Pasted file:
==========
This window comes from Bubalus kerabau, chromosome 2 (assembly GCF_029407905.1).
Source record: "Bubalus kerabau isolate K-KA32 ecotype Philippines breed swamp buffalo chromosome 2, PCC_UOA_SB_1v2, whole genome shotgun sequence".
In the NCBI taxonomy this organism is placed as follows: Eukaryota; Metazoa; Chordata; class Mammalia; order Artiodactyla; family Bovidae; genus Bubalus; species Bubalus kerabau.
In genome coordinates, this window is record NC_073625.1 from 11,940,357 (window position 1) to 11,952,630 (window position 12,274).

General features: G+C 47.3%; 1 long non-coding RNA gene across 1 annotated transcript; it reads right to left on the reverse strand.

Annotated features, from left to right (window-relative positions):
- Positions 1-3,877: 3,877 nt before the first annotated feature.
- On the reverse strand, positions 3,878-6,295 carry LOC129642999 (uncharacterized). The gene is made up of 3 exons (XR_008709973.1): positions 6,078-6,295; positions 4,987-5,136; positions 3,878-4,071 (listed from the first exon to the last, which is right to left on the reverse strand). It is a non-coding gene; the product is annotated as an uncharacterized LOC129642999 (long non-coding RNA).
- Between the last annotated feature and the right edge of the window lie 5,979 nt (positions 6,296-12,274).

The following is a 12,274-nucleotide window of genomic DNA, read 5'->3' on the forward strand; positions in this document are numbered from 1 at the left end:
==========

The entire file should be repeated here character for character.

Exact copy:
This window comes from Bubalus kerabau, chromosome 2 (assembly GCF_029407905.1).
Source record: "Bubalus kerabau isolate K-KA32 ecotype Philippines breed swamp buffalo chromosome 2, PCC_UOA_SB_1v2, whole genome shotgun sequence".
In the NCBI taxonomy this organism is placed as follows: Eukaryota; Metazoa; Chordata; class Mammalia; order Artiodactyla; family Bovidae; genus Bubalus; species Bubalus kerabau.
In genome coordinates, this window is record NC_073625.1 from 11,940,357 (window position 1) to 11,952,630 (window position 12,274).

General features: G+C 47.3%; 1 long non-coding RNA gene across 1 annotated transcript; it reads right to left on the reverse strand.

Annotated features, from left to right (window-relative positions):
- Positions 1-3,877: 3,877 nt before the first annotated feature.
- On the reverse strand, positions 3,878-6,295 carry LOC129642999 (uncharacterized). The gene is made up of 3 exons (XR_008709973.1): positions 6,078-6,295; positions 4,987-5,136; positions 3,878-4,071 (listed from the first exon to the last, which is right to left on the reverse strand). It is a non-coding gene; the product is annotated as an uncharacterized LOC129642999 (long non-coding RNA).
- Between the last annotated feature and the right edge of the window lie 5,979 nt (positions 6,296-12,274).

The following is a 12,274-nucleotide window of genomic DNA, read 5'->3' on the forward strand; positions in this document are numbered from 1 at the left end: